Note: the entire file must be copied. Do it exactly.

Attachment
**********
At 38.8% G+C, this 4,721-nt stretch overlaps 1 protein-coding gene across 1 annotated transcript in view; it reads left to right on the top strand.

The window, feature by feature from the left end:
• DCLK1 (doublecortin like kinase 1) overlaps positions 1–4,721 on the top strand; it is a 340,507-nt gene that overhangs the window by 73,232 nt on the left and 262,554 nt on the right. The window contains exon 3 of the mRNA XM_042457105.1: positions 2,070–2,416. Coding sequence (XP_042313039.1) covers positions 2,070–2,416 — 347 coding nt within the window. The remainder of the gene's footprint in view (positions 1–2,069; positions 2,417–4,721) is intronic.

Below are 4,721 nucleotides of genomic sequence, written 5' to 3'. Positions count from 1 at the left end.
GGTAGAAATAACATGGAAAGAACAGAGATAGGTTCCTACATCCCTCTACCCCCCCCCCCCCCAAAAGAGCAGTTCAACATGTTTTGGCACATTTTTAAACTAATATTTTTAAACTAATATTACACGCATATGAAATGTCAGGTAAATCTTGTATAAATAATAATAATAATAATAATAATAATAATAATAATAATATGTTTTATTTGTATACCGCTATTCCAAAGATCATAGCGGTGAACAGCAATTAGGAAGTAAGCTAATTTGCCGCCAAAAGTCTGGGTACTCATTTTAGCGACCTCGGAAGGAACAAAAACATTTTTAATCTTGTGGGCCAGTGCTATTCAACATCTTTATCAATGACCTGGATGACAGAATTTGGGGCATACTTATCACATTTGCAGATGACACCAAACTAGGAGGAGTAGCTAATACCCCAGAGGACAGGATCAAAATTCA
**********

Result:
At 38.8% G+C, this 4,721-nt stretch overlaps 1 protein-coding gene across 1 annotated transcript in view; it reads left to right on the top strand.

The window, feature by feature from the left end:
• DCLK1 (doublecortin like kinase 1) overlaps positions 1–4,721 on the top strand; it is a 340,507-nt gene that overhangs the window by 73,232 nt on the left and 262,554 nt on the right. The window contains exon 3 of the mRNA XM_042457105.1: positions 2,070–2,416. Coding sequence (XP_042313039.1) covers positions 2,070–2,416 — 347 coding nt within the window. The remainder of the gene's footprint in view (positions 1–2,069; positions 2,417–4,721) is intronic.

Below are 4,721 nucleotides of genomic sequence, written 5' to 3'. Positions count from 1 at the left end.
GGTAGAAATAACATGGAAAGAACAGAGATAGGTTCCTACATCCCTCTACCCCCCCCCCCCCCAAAAGAGCAGTTCAACATGTTTTGGCACATTTTTAAACTAATATTTTTAAACTAATATTACACGCATATGAAATGTCAGGTAAATCTTGTATAAATAATAATAATAATAATAATAATAATAATAATAATAATATGTTTTATTTGTATACCGCTATTCCAAAGATCATAGCGGTGAACAGCAATTAGGAAGTAAGCTAATTTGCCGCCAAAAGTCTGGGTACTCATTTTAGCGACCTCGGAAGGAACAAAAACATTTTTAATCTTGTGGGCCAGTGCTATTCAACATCTTTATCAATGACCTGGATGACAGAATTTGGGGCATACTTATCACATTTGCAGATGACACCAAACTAGGAGGAGTAGCTAATACCCCAGAGGACAGGATCAAAATTCA